The paper suggests that when capital punishment was an option, juries were often reluctant to convict at all.
They may have felt it was a little rum to send someone to the gallows for stealing a cow, so they downgraded the charge or acquitted the defendant.
The authors find that juries were particularly reluctant to convict women.
Once death was off the table, however, jurors could convict with a clearer conscience.
The paper finds that the abolition of capital punishment increased the chance of conviction for all crimes by around eight percentage points, with especially large effects for violent offences.
The temporary halt of penal transportation during the American war of independence had a somewhat smaller effect on the likelihood to convict, suggesting that juries considered living in America to be a prospect slightly less awful than death.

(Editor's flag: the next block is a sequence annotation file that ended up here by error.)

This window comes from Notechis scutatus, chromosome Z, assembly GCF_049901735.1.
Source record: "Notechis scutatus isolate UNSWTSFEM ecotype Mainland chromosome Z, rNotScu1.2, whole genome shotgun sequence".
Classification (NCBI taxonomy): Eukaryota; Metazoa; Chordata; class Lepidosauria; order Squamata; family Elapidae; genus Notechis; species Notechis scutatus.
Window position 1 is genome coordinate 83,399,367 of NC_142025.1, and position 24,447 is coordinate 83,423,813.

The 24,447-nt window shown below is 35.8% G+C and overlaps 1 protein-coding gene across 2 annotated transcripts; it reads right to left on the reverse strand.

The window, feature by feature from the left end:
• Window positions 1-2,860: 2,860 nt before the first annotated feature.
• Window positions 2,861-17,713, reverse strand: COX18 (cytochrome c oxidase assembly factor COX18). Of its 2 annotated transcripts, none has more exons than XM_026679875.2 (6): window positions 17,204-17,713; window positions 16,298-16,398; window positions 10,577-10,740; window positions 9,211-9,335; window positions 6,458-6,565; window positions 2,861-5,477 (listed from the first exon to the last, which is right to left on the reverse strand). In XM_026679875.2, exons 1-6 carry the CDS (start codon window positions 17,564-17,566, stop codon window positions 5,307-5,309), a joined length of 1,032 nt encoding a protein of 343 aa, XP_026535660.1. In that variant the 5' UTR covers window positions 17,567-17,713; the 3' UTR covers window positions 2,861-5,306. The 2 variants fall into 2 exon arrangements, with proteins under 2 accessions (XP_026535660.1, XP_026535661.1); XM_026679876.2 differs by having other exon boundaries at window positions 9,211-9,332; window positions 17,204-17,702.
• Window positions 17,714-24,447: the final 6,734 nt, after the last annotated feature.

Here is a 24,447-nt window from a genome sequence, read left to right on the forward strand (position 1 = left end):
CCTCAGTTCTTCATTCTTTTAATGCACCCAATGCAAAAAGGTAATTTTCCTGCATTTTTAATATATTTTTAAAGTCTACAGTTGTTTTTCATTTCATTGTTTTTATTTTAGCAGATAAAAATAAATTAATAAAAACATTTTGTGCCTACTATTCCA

Past research has found that would-be criminals are more put off by an increased likelihood of conviction than they are by more severe sentences.
If so, then getting rid of the most brutal punishments could make criminal-justice systems work better.
If the third of Britons who would like the death penalty reintroduced got their way, the country might inadvertently end up letting more criminals walk free.